Saturday, July 27, 2013

That’s one helluva student-faculty ratio! (Updated)

Law schools are obsessed with rankings, and therefore love to pander to the US News, aka “the surviving rump of an otherwise defunct news magazine[.]” And because US News says that one of the factors used to determine the best law schools is student-faculty ratio—more faculty members per student is betterlaw schools hired faculty at a torrid pace, at least until the recent layoffs and buyouts due to dramatically declining law student applications.  (At some point, economic reality has to kick in.) 

First, as a preliminary matter, don’t confuse a good student-faculty ratio with small classes.  Schools can hire huge numbers of faculty, give them incredibly low teaching loads consisting of small seminars, and then cram most of the students into big classes in huge lecture halls.  In other words, these profs are not hired for the students' benefit—increasingly, many of the new hires have never practiced law in any significant way—but rather to impress like-minded law profs at other schools.  Why?  The hope is that the other schools’ profs will give the hiring school a higher rank in the US News survey.  (There’s that damn US News again.)  Also, it ain’t a bad gig for the law profs themselves.  It’s what “academics dream about when they dream about heaven: no real teaching responsibilities[.]”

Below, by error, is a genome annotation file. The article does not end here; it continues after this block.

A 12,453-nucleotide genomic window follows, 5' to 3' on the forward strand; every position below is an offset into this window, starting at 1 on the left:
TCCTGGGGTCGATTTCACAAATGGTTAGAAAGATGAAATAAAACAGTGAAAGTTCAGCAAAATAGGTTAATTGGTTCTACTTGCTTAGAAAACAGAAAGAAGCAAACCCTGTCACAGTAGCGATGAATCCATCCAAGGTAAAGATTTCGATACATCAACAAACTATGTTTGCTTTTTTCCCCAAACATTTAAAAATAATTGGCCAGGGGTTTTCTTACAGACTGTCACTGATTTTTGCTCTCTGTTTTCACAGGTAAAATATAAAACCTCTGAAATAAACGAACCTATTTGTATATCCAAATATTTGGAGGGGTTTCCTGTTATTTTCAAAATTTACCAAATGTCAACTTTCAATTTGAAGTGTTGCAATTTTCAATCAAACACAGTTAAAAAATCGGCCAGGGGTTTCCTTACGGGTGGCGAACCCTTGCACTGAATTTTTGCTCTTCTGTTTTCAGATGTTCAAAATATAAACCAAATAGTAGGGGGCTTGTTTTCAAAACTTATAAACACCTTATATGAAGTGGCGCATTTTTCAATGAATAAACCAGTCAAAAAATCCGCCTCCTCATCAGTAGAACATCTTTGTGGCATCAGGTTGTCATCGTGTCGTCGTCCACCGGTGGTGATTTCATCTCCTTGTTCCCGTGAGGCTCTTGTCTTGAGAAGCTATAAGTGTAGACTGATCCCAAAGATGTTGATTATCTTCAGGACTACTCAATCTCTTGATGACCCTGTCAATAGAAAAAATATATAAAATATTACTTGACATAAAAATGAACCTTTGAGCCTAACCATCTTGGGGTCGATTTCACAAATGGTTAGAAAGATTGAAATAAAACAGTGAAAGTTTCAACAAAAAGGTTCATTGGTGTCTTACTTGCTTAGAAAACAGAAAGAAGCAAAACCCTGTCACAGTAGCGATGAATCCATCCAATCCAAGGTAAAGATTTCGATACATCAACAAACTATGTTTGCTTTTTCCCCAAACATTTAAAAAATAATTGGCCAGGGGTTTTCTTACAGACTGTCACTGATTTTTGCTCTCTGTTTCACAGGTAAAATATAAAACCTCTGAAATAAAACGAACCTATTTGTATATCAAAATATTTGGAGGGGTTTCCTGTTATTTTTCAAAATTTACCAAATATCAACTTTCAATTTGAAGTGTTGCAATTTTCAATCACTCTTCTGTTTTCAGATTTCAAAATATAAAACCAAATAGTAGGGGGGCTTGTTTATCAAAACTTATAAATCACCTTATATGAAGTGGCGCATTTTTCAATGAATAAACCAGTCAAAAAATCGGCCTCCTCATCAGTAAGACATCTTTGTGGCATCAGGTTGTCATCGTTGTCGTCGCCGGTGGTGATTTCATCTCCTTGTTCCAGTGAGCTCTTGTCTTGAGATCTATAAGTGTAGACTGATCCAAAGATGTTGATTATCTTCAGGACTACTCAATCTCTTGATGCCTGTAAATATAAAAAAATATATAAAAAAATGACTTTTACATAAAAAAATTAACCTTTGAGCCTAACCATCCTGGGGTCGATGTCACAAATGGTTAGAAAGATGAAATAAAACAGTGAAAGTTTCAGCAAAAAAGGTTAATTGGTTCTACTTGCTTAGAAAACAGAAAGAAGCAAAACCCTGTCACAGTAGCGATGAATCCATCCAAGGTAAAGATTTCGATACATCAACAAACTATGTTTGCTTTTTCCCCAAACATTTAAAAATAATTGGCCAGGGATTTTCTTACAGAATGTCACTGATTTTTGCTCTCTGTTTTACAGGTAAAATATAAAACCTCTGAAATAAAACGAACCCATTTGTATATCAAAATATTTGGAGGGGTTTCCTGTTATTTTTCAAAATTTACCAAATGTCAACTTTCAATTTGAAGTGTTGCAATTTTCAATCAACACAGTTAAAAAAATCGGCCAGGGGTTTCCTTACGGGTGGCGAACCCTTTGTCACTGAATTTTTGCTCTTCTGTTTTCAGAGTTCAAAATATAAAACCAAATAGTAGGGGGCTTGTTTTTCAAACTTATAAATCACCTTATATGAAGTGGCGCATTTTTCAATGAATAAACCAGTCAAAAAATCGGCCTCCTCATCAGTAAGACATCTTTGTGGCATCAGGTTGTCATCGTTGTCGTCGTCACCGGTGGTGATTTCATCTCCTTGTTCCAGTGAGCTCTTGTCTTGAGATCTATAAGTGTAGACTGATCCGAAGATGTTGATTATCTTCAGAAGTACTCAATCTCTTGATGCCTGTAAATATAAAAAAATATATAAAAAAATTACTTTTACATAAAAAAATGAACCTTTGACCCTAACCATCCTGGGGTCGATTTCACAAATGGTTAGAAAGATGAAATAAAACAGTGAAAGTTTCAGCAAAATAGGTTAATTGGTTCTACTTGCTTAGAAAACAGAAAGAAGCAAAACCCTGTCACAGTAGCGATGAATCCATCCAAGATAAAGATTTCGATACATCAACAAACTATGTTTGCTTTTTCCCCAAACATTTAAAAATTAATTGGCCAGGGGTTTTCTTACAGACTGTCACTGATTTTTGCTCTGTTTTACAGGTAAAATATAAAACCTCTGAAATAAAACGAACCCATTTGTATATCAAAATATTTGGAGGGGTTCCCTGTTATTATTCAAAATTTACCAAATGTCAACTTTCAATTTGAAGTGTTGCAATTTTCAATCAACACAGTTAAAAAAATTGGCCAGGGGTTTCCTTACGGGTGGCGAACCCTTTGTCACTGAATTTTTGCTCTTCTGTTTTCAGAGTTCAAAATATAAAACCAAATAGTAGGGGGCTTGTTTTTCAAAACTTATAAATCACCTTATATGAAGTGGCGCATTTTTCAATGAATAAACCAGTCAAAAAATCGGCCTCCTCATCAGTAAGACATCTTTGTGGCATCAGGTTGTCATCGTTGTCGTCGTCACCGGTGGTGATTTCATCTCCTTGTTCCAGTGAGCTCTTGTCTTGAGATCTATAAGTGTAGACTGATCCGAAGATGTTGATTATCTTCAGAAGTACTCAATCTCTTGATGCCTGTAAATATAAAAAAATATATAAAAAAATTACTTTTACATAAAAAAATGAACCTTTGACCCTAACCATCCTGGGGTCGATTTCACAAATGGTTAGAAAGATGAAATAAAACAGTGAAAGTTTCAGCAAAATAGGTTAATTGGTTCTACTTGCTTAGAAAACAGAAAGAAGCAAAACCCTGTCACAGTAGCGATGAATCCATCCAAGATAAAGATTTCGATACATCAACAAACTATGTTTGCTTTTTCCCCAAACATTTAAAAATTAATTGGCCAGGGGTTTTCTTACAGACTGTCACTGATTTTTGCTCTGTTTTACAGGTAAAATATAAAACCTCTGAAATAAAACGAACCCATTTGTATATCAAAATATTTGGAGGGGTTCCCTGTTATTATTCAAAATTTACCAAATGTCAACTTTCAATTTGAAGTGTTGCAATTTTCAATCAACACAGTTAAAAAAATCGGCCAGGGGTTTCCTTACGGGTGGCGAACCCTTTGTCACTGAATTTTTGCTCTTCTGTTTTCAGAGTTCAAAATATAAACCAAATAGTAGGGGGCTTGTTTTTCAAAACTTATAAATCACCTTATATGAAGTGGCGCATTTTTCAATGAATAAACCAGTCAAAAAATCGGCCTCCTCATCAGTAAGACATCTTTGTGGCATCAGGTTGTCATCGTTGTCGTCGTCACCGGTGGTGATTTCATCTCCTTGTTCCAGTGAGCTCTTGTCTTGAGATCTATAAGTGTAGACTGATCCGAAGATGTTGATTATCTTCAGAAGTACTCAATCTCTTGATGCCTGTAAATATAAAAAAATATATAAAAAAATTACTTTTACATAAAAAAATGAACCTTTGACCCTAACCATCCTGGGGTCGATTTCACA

But in any event, one school managed to blow the student-faculty ratio out of the water, although it did so much by accident.  A new law school in Indiana decided to open its doors amidst an incredible free fall in law school applications.  It hired 25-or-so faculty to get things up and running, but its incoming class may turn out to be about 22 students!  Having more faculty than students, of course, blazes a whole new trail in the student-faculty metric.  Unfortunately, though, the new-law-school-on-the-block will have to ramp up the student portion of the ratio, or economic reality may, once again, rear its ugly head.

Update:  The "25-or-so faculty" includes staff as well.  Nonetheless, the new law school's student-faculty ratio appears to be the nation's best!

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